I work at a great place in the UK. We have gorgeous facilities, friendly staff, great benefits, and—most important to this American doctor—unlimited free coffee (and tea if you’re British).
But this summer, I will be heading back to clinical medicine. In preparation, I have been thinking a lot about what I have mentally termed the “emotionals:” emotional labour, intelligence, and resilience.
In my early twenties, someone told me, “I don’t understand why medical students complain so much about how hard it is—they knew what they were getting themselves into.” And to my shame, I nodded.
What I understand now, after training at Harvard Medical School, is that medical students have no idea what they are getting themselves into. There is simply no way to fully understand what it will feel like to sit with a family as they absorb the news that their loved one has passed away, and then—without pause—have to greet a different patient with a smile and an open heart.
It’s impossible to communicate how it feels to deliver a baby and witness the joy as a new family is created, and then walk into a room where the air is thick with concern about an abnormal fetal heartbeat, and to have to explain to the anxious mother that her worst fears might be coming true.
The daily emotional roller coaster is terrifying, exhilarating, difficult, and rewarding. At its best—when you have a safe place and adequate time to process all of the emotions—the rollercoaster keeps you coming back every day. At its worst, it can destroy you.
It turns out that this emotional rollercoaster has an academic name: “emotional labour.” “Emotional labour” is the concept that as humans, we regularly work to change our emotions by modulating our thoughts, physical reactions, and emotional expression. We all do it to varying extents.
For health professionals, “emotional labour” is at the core of the job. And yet, “research suggests that cumulatively, ongoing emotional work is exhausting but rarely acknowledged as a legitimate strain.” As such, the exhausting rollercoaster eventually causes burn-out, dissatisfaction, and stress—all things we know lead to poor patient care and low retention rates.
Emotional Resilience and Intelligence
But the rollercoaster can be done well, and can even be a source of deep fulfillment. Some of the most promising ways on how to do this are discussed in a body of literature around “emotional resilience” and “emotional intelligence.”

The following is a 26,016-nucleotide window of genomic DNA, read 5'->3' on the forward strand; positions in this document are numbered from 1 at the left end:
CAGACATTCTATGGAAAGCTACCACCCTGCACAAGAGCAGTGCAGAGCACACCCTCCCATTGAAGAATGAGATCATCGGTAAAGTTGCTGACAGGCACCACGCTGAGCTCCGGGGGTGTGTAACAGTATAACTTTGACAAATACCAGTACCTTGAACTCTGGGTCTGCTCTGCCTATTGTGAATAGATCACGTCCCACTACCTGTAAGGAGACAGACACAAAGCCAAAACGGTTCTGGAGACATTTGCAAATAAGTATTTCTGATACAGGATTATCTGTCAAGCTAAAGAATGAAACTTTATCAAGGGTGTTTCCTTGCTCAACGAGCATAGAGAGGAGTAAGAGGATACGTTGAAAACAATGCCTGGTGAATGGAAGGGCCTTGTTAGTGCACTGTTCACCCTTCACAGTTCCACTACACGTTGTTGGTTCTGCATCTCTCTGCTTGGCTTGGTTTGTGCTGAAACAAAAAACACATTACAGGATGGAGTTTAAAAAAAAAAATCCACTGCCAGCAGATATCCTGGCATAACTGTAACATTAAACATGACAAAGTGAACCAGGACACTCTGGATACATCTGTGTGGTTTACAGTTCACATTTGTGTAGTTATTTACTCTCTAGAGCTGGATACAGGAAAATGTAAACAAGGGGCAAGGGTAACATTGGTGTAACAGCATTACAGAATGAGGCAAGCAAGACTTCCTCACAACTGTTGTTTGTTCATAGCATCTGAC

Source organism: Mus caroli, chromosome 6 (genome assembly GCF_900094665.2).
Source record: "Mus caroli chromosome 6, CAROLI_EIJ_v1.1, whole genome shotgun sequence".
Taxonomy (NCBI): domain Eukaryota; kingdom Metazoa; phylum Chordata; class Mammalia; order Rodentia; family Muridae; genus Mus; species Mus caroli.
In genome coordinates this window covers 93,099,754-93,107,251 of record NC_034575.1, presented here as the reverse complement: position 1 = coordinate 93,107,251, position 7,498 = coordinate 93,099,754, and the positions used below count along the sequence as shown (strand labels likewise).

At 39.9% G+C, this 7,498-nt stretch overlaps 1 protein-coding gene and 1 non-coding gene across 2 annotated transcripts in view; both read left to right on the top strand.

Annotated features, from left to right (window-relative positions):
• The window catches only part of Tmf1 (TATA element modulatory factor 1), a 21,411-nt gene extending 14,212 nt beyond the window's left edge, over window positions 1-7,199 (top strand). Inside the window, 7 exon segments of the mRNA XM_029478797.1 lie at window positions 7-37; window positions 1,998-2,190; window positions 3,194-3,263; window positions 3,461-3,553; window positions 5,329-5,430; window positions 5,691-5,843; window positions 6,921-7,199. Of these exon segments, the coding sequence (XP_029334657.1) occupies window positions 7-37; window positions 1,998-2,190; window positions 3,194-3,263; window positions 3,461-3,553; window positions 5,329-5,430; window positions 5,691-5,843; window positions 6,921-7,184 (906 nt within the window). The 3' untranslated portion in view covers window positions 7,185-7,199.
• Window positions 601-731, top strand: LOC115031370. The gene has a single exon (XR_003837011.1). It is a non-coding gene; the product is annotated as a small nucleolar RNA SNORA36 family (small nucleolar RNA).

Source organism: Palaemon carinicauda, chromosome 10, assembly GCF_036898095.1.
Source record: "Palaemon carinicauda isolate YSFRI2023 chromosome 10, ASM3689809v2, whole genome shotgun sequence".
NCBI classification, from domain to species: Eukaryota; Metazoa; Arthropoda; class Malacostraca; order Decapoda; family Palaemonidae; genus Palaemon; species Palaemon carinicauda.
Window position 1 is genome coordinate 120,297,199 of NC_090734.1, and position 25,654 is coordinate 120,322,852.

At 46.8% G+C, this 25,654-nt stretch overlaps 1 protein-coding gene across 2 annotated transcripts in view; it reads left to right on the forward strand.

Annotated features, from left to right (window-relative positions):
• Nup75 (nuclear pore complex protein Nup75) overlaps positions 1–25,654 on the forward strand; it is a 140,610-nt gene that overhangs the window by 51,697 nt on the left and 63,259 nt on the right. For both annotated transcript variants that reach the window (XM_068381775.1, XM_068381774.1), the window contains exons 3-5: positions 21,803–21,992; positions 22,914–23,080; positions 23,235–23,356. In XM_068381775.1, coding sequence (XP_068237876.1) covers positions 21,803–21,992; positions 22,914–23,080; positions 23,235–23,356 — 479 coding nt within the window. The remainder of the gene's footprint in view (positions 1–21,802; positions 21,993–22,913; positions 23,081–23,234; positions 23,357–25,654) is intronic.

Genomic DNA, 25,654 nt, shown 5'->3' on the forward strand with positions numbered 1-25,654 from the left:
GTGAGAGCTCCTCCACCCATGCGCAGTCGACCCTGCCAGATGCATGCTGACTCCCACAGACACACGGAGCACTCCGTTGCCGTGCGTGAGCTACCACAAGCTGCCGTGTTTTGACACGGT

“Emotional intelligence” is “the capacity for recognizing our own feelings and those of others, for motivating ourselves, and for managing emotions well in ourselves and in our relationships.” Developing emotional intelligence can be an important way of coping with emotional labour.
“Emotional resilience” describes how people “bounce back” from adversity, through a set of actions and behaviours. In general, resilient people have components of emotional intelligence—self-awareness and self-management—while also having strong relationships, determinations, and “positive realism”—the act of making concrete steps in a positive direction.
Both emotional intelligence and emotional labour are great tools to reflect on and use as I re-enter clinical medicine. However, these concepts still focus on what I can personally do to protect myself. This is necessary but not sufficient: it feels like a foreman telling the construction worker to “be aware of your physical surroundings” without providing the worker with a hard hat and a safety harness.
As the world’s fifth largest employer, the NHS could revolutionize the standard of “occupational safety” by providing the emotional equivalents of safety gear. With the concepts I outlined above, the framework for this already exists; the questions only need to be asked.
As I head back to clinical medicine, the top thing on my wish list from employers would be an environment in which it was acceptable to take time to nurture relationships and practice emotional intelligence. Actually, I would want an environment where it was unacceptable NOT to take that time.
I’ve been fortunate to work in this type of environment for the past year, and I have taken the opportunity to strengthen my resilience and practice emotional intelligence. But how long can I maintain these practices without the necessary time? How long until the rollercoaster makes me sick?
Sara Martin is finishing her training at Harvard Medical School after working in health policy for the NHS this past year.